'Last man in' Scott Stevens shares lead after first round at The Grove
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Written by Kevin Prise @PGATOURKevin
COLLEGE GROVE, Tenn. – Ten days ago, Scott Stevens scribed a season-ending Instagram post from his parents’ basement.
He reflected on a disappointing Korn Ferry Tour campaign that included nine missed cuts in a 10-event stretch, and how “while life itself is always beautiful sometimes you get bad eggs.”
It was the type of post that alluded to an offseason of hard work ahead, with the intent of better days in 2024. He concluded the post with “We comin” – Deion Sanders.
That was then. This is now. Those better days might be comin’ in 2023.
Stevens, No. 159 on the Korn Ferry Tour Points List, earned an unexpected spot in the field at the 144-player Simmons Bank Open for the Snedeker Foundation, the second of four Korn Ferry Tour Finals events, as 15 players ahead of him on the Points List elected not to compete. He learned Sunday evening that he had a tee time at The Grove if he so chose. Then he opened in 6-under 66, sharing the opening-round lead alongside Patrick Welch.
Last man in, Scott Stevens shares early lead at Simmons Bank
“I kind of went into this week saying I'm just glad to be here, happy for the opportunity,” Stevens said after signing his card in the Thursday gloaming. “I put so much pressure on myself pretty much this whole year and it hasn't gone very well. I just tried to really just use it as a learning opportunity because I feel like that's when I play my best when I'm just trying to learn. No matter what happens, if I play good or play bad, just try to learn from it.
“Just even for me to be here … I thought my season was over, and a lot did have to happen for me to get in, so just the opportunity to play this week has been awesome.”
Stevens, who hails from Chattanooga, Tennessee, thrilled the crowd that included his parents and friends with eight birdies against one double bogey on a demanding setup at The Grove, a contrasting test to the Korn Ferry Tour’s summer of birdie bonanzas. Despite that double bogey coming on No. 17, the University of South Carolina alum was all smiles after the opening round. He perceives this week as a free roll of sorts – he signed up for Q-School in July, and he had signed up for a GProTour event next week.
Suddenly a spot in next week’s 120-player Nationwide Children’s Hospital Championship is well within the realm of possibility. Dreaming bigger, a top-75 spot on the Points List after the Nationwide Children’s would earn full Korn Ferry Tour status in 2024, no Q-School needed.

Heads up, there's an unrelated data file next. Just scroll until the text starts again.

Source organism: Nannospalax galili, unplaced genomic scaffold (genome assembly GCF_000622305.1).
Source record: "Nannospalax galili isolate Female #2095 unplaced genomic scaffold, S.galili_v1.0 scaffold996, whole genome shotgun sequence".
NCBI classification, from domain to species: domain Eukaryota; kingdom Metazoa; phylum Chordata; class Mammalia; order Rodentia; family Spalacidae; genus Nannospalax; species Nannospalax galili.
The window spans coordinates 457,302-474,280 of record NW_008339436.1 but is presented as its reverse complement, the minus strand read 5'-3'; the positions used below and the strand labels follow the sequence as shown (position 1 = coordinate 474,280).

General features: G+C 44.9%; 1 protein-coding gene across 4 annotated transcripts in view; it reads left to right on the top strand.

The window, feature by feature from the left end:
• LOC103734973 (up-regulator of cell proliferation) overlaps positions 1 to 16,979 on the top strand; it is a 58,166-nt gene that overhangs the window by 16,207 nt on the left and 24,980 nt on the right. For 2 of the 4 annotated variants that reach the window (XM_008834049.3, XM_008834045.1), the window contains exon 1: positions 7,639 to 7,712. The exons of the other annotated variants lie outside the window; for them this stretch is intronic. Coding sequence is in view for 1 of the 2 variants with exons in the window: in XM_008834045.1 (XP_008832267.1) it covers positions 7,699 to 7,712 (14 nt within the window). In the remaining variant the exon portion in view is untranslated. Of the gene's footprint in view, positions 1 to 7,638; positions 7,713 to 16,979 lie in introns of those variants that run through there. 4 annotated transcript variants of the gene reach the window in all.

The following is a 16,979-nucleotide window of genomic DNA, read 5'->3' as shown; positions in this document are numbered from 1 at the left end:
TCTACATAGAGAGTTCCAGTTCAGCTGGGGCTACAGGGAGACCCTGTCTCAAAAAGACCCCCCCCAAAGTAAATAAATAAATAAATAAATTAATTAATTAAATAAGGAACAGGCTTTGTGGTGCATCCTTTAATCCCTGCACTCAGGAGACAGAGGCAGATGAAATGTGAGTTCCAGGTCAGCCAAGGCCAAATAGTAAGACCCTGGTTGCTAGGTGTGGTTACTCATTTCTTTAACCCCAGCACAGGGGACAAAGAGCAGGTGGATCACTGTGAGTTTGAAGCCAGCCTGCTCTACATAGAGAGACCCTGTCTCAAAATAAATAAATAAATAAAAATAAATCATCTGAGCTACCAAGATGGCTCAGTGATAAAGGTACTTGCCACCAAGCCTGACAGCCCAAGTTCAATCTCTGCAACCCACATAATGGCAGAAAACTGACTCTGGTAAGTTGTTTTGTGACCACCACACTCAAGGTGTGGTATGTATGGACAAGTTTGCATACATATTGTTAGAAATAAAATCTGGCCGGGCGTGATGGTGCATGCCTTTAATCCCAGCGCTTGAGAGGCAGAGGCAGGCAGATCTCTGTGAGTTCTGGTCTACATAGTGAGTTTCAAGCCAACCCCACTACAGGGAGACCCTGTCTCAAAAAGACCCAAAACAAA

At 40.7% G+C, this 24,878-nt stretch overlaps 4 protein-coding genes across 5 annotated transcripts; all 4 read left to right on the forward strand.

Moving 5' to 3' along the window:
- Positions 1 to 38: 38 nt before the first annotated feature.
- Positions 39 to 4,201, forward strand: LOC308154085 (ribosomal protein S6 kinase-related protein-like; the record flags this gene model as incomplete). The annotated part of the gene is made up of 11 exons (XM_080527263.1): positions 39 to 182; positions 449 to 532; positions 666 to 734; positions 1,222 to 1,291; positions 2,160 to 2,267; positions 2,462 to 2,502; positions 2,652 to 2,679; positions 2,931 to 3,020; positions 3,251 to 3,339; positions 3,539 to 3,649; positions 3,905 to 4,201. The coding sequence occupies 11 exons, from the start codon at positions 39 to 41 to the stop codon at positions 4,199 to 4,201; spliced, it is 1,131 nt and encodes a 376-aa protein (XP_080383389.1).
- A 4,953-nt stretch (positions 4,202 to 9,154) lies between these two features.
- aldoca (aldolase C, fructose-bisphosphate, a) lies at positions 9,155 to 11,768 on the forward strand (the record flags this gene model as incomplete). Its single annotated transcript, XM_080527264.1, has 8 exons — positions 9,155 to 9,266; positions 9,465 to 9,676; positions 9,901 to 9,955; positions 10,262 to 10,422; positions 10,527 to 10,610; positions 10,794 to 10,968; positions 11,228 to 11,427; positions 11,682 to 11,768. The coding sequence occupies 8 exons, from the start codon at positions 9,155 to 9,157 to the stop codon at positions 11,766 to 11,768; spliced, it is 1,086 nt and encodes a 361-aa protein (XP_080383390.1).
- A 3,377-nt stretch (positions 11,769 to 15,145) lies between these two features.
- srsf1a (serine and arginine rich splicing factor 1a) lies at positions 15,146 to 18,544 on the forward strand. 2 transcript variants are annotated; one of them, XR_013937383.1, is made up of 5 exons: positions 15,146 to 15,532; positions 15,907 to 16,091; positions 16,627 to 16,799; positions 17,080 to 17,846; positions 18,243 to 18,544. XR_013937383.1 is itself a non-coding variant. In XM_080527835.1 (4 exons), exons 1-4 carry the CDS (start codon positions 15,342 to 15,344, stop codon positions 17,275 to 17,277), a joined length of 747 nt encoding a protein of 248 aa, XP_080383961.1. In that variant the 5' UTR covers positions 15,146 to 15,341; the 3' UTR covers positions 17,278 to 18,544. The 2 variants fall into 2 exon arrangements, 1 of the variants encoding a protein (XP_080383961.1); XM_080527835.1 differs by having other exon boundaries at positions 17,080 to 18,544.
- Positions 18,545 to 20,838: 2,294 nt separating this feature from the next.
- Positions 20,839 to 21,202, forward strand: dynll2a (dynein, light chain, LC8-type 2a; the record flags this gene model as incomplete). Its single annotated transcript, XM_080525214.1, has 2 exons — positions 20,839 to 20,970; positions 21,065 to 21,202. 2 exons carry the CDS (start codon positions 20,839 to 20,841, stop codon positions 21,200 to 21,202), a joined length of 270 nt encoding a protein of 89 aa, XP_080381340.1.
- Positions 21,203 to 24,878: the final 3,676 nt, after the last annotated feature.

Then there’s the top 30 after the Korn Ferry Tour Championship presented by United Leasing & Finance, which brings 2024 PGA TOUR membership. A win at The Grove would project him to No. 40, bringing a TOUR card suddenly within the realm of possibility.
That’s a leap from where things stand, to be sure, as 54 holes remain against a stacked field. But the fact that he can even consider these possibilities? It’s a long way from that night in his parents’ basement, watching football just 10 days ago, where he reflected on a “frustrating and mentally exhausting season” in a caption paired alongside a photo of himself kneeling next to a toilet.
After finishing No. 4 on the 2022 PGA TOUR Canada season-long standings to earn 2023 Korn Ferry Tour status, Stevens had struggled to find a groove to this point in the campaign. In 20 starts before the Simmons Bank Open, his best finish was T22 at the AdventHealth Championship in May. He had missed five-straight cuts before teeing it up at The Grove.
But Stevens maximized the two-week gap between the first two Finals events, self-diagnosing some root issues with his swing and implementing changes with longtime instructor Bruce Etter, the head pro at Chattanooga Golf & Country Club.
“I took those practice days super serious and just grinded,” Stevens said. “My swing had gotten super long and laid off, so I was stuck every time. I could only swing out to the right, so I was either hitting massive blocks or I could flip my hands and hit it low. Neither of them are very good, so just trying to shorten my swing a bit, and by shortening it, changing my wrist angle and keeping a lot more firm, because the club was collapsing and it was getting way behind me, and I had only one direction to go and that was right.”
Stevens found a groove that has paid off so far in Music City. And with three more days like Thursday, his next Instagram post could sing an entirely different tune.
Kevin Prise is an associate editor for the PGA TOUR. He is on a lifelong quest to break 80 on a course that exceeds 6,000 yards and to see the Buffalo Bills win a Super Bowl. Follow Kevin Prise on Twitter.